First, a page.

Sleep Centers of Middle Tennessee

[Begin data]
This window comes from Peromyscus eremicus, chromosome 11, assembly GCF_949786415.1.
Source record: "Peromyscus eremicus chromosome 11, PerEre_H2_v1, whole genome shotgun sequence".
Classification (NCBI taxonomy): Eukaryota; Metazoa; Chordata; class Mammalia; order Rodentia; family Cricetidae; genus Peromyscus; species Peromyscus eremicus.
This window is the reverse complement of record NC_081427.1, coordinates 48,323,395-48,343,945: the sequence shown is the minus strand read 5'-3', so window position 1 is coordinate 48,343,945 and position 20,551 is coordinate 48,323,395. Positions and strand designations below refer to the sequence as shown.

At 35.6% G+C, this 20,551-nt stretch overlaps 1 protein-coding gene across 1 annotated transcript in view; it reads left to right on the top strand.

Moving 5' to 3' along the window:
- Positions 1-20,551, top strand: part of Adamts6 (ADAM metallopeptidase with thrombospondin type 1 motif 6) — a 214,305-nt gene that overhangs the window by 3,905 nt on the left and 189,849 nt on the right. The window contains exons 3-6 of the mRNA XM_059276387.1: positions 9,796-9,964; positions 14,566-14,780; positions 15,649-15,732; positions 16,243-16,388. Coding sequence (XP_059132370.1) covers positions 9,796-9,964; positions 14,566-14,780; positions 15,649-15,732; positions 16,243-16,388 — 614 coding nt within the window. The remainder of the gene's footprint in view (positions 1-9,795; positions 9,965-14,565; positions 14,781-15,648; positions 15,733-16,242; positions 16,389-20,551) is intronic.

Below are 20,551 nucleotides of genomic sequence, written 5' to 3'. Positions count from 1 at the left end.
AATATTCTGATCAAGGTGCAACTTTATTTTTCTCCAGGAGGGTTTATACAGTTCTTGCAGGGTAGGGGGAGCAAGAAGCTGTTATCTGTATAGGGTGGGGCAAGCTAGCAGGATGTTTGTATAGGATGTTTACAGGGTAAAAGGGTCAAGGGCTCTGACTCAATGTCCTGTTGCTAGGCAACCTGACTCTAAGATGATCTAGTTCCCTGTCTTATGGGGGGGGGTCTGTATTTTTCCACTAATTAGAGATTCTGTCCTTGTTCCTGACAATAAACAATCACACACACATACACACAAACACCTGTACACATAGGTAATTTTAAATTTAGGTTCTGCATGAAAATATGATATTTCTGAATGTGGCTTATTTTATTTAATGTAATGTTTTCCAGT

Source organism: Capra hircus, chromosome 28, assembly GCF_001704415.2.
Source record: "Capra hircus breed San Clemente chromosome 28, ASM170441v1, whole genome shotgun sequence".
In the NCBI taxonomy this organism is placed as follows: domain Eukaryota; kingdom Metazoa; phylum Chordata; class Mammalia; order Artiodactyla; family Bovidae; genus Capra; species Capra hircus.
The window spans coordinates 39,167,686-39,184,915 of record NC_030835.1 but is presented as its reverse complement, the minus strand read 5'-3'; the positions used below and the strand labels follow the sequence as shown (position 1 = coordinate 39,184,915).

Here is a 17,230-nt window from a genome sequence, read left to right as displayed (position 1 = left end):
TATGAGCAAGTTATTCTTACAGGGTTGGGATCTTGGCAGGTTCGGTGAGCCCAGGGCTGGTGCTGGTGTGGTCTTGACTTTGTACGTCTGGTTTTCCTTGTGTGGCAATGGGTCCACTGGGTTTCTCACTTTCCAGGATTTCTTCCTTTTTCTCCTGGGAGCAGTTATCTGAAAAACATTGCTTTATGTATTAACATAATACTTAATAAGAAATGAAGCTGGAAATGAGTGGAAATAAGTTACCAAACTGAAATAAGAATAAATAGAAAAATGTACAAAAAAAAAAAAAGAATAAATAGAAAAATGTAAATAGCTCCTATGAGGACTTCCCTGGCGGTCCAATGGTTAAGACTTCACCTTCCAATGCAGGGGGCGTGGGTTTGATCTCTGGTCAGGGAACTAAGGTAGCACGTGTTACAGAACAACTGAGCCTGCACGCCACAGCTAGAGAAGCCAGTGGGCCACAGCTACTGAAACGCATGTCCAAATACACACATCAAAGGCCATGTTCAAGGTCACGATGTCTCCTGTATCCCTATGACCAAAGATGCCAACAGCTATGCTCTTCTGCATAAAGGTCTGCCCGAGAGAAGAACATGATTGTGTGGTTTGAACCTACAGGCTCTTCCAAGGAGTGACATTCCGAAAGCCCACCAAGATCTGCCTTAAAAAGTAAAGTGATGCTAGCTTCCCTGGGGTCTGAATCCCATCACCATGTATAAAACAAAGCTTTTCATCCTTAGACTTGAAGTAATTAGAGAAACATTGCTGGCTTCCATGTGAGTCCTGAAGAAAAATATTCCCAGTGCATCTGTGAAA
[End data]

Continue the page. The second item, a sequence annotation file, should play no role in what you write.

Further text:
Narcolepsy is a rare sleep disorder that is characterized by sudden onsets of severe sleepiness during waking hours, referred to as sleep attacks. To the observer, sleep attacks appear as spontaneous naps. While these naps may be temporarily refreshing, those suffering from narcolepsy may find themselves severely sleepy again within a short period of time. These intrusions of sleep into waking hours often involve dreaming (REM) sleep. Narcolepsy is classified as occurring “with cataplexy” or “without cataplexy”. Cataplexy is sudden loss of muscle tone or paralysis (called muscle atonia) that usually occurs as part of REM sleep. Cataplexy is often triggered by strong emotion, and may result in a wide array of symptoms, ranging from a collapsing to the ground to muscle twitching. Narcolepsy may also be associated with hallucinatory type activity while going to sleep, or with a feeling of muscle paralysis when waking. It has been found to be associated with decreased levels of hypocretin (a substance in the cerebral spinal fluid), which can be caused by genetic or other factors. Narcolepsy usually has an onset during the late teen or early adulthood years, and often goes undiagnosed for years. Narcolepsy is most often diagnosed with an overnight sleep study followed by a nap trial test (called a Multiple Sleep Latency Test) during the day.  The treatment for narcolepsy is usually stimulant and other types of medication, in addition to behavioral treatments such as scheduling naps.
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